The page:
1 October 2015
The principles of the National Development Plan (NDP), which South African society must strive to fulfil by 2030, were unpacked yesterday by Minister Jeff Radebe, the minister in the Presidency responsible for government planning, monitoring and evaluation.
Radebe, also the chairperson of the National Planning Commission, was speaking at a public lecture held at the University of South Africa (Unisa), in Pretoria on 30 September.
The NDP, the minister said, identified the critical challenges of unemployment, poverty and inequality that needed to be addressed. It also outlined the actions and measures that needed to be taken in order to achieve the vision.
It outlined the physical, human and institutional capabilities necessary to ensure socio-economic transformation, Radebe added, saying it highlighted the importance of clarifying roles and responsibilities of different actors in government and society, to ensure effective implementation.
“In this sense, the NDP is not the plan of government or the ruling party, but a plan for South Africa that is inclusive of all sections of society in which the state has a specific role relative to the roles of others,” he explained.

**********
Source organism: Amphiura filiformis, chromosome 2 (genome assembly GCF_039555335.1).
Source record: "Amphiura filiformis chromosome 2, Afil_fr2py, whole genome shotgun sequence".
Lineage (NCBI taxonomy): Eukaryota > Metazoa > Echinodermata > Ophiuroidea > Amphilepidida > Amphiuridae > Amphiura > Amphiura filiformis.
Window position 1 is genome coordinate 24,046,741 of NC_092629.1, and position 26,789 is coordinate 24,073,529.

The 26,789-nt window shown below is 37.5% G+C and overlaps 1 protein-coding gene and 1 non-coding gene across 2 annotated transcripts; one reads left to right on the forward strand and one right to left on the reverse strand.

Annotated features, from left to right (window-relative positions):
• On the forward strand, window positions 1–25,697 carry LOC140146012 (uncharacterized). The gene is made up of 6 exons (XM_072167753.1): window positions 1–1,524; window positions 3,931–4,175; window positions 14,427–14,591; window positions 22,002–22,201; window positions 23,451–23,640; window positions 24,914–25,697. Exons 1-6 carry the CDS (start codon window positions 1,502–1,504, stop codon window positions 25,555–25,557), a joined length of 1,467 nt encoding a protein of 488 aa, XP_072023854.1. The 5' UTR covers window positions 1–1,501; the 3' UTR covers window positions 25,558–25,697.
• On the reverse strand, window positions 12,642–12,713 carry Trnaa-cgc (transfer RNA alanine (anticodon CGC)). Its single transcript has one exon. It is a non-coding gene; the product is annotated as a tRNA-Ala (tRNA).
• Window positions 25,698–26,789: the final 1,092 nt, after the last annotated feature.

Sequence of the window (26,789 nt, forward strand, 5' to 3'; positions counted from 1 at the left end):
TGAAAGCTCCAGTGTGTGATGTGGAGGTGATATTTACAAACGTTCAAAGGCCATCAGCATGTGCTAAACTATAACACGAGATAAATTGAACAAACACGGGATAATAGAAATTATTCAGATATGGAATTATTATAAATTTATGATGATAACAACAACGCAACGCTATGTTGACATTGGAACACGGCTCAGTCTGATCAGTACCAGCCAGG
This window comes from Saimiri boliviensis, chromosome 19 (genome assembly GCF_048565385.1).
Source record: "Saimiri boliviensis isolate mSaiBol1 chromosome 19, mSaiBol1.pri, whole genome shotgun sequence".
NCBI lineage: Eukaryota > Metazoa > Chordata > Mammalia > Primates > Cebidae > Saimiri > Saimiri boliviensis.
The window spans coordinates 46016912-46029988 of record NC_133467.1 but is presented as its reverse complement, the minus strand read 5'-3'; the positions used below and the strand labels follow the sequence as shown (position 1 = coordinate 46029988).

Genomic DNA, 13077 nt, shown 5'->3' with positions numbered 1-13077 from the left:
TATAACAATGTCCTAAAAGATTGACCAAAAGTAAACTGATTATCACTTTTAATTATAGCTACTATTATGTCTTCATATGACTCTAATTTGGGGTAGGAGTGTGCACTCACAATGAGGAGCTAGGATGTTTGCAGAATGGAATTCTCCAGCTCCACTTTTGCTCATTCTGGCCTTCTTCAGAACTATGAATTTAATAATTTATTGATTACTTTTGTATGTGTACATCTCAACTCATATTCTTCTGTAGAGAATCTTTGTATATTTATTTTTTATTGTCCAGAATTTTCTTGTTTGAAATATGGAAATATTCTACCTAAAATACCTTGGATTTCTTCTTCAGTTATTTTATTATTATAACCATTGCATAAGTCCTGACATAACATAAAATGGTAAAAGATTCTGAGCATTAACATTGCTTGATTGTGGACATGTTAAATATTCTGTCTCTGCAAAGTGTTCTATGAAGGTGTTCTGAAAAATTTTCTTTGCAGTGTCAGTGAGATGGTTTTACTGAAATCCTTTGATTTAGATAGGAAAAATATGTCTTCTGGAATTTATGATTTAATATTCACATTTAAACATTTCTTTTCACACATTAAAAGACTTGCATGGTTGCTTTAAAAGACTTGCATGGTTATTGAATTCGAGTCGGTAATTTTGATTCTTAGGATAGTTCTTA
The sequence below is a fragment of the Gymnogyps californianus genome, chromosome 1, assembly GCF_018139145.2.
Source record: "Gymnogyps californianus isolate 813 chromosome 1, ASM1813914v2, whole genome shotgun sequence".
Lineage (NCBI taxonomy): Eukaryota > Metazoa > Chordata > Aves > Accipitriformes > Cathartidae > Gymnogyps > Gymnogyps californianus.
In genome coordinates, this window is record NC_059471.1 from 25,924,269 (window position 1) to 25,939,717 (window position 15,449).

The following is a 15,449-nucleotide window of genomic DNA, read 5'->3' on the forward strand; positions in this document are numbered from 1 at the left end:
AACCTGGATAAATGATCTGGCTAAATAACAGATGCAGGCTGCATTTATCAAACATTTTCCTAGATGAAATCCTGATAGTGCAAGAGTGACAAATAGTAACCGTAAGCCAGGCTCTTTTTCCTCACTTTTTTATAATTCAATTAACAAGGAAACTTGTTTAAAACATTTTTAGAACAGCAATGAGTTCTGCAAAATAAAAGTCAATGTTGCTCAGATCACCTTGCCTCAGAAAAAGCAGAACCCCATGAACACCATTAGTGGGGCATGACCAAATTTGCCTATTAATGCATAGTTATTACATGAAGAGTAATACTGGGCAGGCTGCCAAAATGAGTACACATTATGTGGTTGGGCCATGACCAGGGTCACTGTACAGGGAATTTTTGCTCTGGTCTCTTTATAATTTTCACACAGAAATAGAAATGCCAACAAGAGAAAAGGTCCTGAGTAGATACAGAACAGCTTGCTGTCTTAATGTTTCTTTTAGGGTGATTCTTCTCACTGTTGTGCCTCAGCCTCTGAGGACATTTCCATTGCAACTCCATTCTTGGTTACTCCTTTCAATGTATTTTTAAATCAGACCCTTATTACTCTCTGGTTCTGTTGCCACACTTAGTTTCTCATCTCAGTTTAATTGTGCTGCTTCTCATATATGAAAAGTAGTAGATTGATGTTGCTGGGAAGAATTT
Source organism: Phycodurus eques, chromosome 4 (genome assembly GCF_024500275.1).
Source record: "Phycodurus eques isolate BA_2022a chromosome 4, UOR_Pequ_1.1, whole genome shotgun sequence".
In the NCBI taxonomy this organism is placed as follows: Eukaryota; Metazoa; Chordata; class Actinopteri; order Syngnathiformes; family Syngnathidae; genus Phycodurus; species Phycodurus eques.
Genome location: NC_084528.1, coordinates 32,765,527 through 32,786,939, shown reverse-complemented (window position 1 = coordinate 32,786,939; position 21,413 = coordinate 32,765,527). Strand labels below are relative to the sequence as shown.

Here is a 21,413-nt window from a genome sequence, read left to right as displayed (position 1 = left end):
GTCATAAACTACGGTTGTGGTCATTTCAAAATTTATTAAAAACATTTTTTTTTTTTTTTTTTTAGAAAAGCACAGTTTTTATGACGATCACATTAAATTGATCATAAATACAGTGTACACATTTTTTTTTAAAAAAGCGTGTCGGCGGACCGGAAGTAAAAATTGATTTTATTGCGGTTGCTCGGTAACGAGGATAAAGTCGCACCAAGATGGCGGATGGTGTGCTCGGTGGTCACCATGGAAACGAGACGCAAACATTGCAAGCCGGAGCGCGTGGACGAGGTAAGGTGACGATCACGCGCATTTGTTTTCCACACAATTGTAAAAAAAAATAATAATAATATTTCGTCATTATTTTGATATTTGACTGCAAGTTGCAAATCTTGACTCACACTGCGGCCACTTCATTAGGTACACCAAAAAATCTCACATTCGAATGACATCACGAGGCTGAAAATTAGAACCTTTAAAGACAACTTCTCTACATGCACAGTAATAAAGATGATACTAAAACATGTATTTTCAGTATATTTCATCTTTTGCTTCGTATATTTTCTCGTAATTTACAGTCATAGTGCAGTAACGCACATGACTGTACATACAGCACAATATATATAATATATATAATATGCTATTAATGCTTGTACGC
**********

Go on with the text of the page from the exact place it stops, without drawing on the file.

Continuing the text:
Reiterating the minister’s remarks after his presentation, human rights lawyer Tseliso Thipanyane, who is the chief executive officer of the Safer South Africa Foundation, said the minister’s message about the NDP not being a government plan but a national plan that needed all sectors of society to participate in implementation, was an important one. It was a message that academics and their institutions, such as Unisa, had an important role to play in making the plan a success.
“Academics,” Thipanyane said, “play a major role in producing future leaders of this country. Therefore, as they educate our young people they should bear in mind what the vision of this country is, and this lecture gave them a content of what they should be teaching.”
South Africa could no longer have many young people with university qualifications which are not being used to contribute to the socio-economic development of the country.
During his lecture, Radebe expanded on the NDP’s encouragement of good governance, as part of the non-physical infrastructure that needed to be developed to support socio-economic change. He explained that “the decisions about how to spend public resources, what to prioritise in the face of competing demands, the sequence in which to implement priorities, is a function of governance”.
The decision about how much weight to give to international developments that affected our development, as well as the type of relations to have with other nations were functions of good governance. Communicating these decisions to citizens was also a function of government, which must be done in good faith for the good of the South African people, Radebe concluded.